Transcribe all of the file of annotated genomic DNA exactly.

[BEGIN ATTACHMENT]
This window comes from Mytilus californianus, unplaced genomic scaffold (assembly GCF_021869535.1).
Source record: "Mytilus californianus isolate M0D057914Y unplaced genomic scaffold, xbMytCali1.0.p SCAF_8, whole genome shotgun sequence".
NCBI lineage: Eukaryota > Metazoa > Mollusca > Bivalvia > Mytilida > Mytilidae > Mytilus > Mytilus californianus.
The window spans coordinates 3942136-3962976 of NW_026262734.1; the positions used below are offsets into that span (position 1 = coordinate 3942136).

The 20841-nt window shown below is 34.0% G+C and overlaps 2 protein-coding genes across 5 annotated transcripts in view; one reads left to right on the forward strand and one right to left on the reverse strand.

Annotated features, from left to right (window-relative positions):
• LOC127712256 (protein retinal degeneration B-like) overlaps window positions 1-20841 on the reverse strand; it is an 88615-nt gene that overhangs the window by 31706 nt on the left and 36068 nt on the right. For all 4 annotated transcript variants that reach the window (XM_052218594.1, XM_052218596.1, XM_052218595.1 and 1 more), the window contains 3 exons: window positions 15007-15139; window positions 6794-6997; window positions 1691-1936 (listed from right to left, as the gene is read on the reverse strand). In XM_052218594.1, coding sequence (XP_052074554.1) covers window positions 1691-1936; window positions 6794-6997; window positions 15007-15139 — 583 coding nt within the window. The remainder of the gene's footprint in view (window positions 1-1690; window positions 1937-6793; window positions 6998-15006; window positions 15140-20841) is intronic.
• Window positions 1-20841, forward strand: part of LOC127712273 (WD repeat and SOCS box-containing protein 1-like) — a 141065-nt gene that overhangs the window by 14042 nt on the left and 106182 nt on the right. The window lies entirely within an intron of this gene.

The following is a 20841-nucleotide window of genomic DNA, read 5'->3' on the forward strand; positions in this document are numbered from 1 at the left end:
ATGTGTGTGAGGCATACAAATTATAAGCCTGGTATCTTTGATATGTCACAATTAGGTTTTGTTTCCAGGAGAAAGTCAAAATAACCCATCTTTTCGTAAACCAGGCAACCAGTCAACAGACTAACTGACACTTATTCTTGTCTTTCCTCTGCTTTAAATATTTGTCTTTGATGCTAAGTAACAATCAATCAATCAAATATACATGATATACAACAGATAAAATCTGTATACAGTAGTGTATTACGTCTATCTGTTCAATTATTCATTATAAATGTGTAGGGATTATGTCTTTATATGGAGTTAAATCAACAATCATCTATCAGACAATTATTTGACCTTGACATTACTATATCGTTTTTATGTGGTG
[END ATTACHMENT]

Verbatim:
This window comes from Mytilus californianus, unplaced genomic scaffold (assembly GCF_021869535.1).
Source record: "Mytilus californianus isolate M0D057914Y unplaced genomic scaffold, xbMytCali1.0.p SCAF_8, whole genome shotgun sequence".
NCBI lineage: Eukaryota > Metazoa > Mollusca > Bivalvia > Mytilida > Mytilidae > Mytilus > Mytilus californianus.
The window spans coordinates 3942136-3962976 of NW_026262734.1; the positions used below are offsets into that span (position 1 = coordinate 3942136).

The 20841-nt window shown below is 34.0% G+C and overlaps 2 protein-coding genes across 5 annotated transcripts in view; one reads left to right on the forward strand and one right to left on the reverse strand.

Annotated features, from left to right (window-relative positions):
• LOC127712256 (protein retinal degeneration B-like) overlaps window positions 1-20841 on the reverse strand; it is an 88615-nt gene that overhangs the window by 31706 nt on the left and 36068 nt on the right. For all 4 annotated transcript variants that reach the window (XM_052218594.1, XM_052218596.1, XM_052218595.1 and 1 more), the window contains 3 exons: window positions 15007-15139; window positions 6794-6997; window positions 1691-1936 (listed from right to left, as the gene is read on the reverse strand). In XM_052218594.1, coding sequence (XP_052074554.1) covers window positions 1691-1936; window positions 6794-6997; window positions 15007-15139 — 583 coding nt within the window. The remainder of the gene's footprint in view (window positions 1-1690; window positions 1937-6793; window positions 6998-15006; window positions 15140-20841) is intronic.
• Window positions 1-20841, forward strand: part of LOC127712273 (WD repeat and SOCS box-containing protein 1-like) — a 141065-nt gene that overhangs the window by 14042 nt on the left and 106182 nt on the right. The window lies entirely within an intron of this gene.

The following is a 20841-nucleotide window of genomic DNA, read 5'->3' on the forward strand; positions in this document are numbered from 1 at the left end:
ATGTGTGTGAGGCATACAAATTATAAGCCTGGTATCTTTGATATGTCACAATTAGGTTTTGTTTCCAGGAGAAAGTCAAAATAACCCATCTTTTCGTAAACCAGGCAACCAGTCAACAGACTAACTGACACTTATTCTTGTCTTTCCTCTGCTTTAAATATTTGTCTTTGATGCTAAGTAACAATCAATCAATCAAATATACATGATATACAACAGATAAAATCTGTATACAGTAGTGTATTACGTCTATCTGTTCAATTATTCATTATAAATGTGTAGGGATTATGTCTTTATATGGAGTTAAATCAACAATCATCTATCAGACAATTATTTGACCTTGACATTACTATATCGTTTTTATGTGGTG